Such standards, norms, and regulation will then need to be used in the form of updated governance and risk management strategies across organizations if they are to succeed in an increasingly digital future. 

Successful companies will need to maintain effective governance for AI and other technological developments — a hallmark of adaptive, successful companies today. In our view, effective governance includes the establishment of policies and procedures for AI usage, oversight from boards of directors, and a proactive approach to assess and mitigate risks. Furthermore, governance should include regular audits, transparency in AI decision-making, and mechanisms for adapting to changing threat landscapes, ensuring responsible and secure AI integration across the organization.  


Frequently asked questions:

What is the relationship between AI and cybersecurity?

There are two main aspects: AI for security, and security for AI. Engaging AI in threat recognition and streamlining processes of data collection and response to better mitigate threats are two examples of AI for security: engaging AI in ways that improve cybersecurity efforts for organizations. A focus on the actual or potential vulnerabilities and exposures of AI speaks to efforts to improve security for AI, which in turn helps assure confidence in AI and the increasingly significant role it is playing in technology evolution.

What are the security and privacy risks associated with AI, and how can these be mitigated?

The range of risks is broad, and investment in addressing these issues is increasing, especially given the focus on generative AI. Any summary of these risks will therefore be shaped by the ongoing evolution of AI — an evolution that is happening with breathtaking speed — and lists composed even in the near future may therefore differ from any presented today. Part of the challenge with generative AI in particular is that its interactions can be very broad and are dynamic because large language models learn from ongoing “conversational” interactions. An understanding of the nature of their risks and exposures is therefore developing along with them. Among the risks already seen, however, are the potential for manipulating large language model (LLMs) to disclose sensitive or protected information; the risks of exposing sensitive content to LLMs as training data beyond the acceptable control of organizations; the possibility of malicious actors “poisoning” training data to skew outputs; malicious implementations of AI that can be used for nefarious purposes; and potential compromise of the software supply chain used in developing AI implementations. These tactics may be employed in efforts ranging from misinformation or disinformation to privacy exploits to a variety of security threats.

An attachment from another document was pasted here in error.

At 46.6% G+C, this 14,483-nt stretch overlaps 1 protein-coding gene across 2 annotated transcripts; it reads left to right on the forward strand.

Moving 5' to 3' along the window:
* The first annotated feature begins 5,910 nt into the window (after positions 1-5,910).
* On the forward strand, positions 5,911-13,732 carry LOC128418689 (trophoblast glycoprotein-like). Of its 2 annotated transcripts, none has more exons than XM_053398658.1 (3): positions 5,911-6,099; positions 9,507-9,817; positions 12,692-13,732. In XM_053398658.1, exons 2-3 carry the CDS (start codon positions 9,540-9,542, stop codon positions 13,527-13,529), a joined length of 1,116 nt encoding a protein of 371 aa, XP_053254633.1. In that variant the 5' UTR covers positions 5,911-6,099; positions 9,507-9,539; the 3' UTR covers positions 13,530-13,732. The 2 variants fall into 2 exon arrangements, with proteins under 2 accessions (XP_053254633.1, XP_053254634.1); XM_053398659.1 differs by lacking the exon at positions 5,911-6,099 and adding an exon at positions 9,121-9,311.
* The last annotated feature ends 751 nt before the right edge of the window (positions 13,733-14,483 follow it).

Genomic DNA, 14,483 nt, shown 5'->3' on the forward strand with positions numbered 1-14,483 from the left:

How is AI manifesting itself in the landscape of cybersecurity technology?

With respect to “AI for security” (as defined above), AI already plays a significant role in cybersecurity, and the potential for generative AI applications has become as apparent in this field as it has in other technology domains. Many of generative AI’s major players also have a significant presence in fields such as cyber threat detection and response. These efforts leverage the ability of AI to catalog and recognize adversary tactics and pull together relevant contextual data and threat intelligence quickly, which can help accelerate response to security threats and mitigation of their impact. Current efforts target the ability of AI to digest overwhelming volumes of security telemetry and help augment the ability of skilled security experts to respond to demand. The ability of generative AI to create programming code, meanwhile, has potential for accelerating security automation. 

In terms of security for AI, major players in generative AI as well as several startups and innovators have come forward with new approaches to address concerns regarding the security of AI. Many of these have been featured at major cybersecurity conferences such as the RSA Conference and Black Hat/DEF CON. These innovators are seeking to mitigate many of the known or potential threat vectors already seen targeting AI — and aim to position themselves to tackle those that emerge as the rapid pace of AI innovation continues.


Related research


Martin Whitworth
Lead Cyber Risk Expert,
Emerging Risks – R&D,
S&P Global Ratings,

Paul Alvarez
Lead Cyber Risk Expert,
Emerging Risks – R&D,
S&P Global Ratings,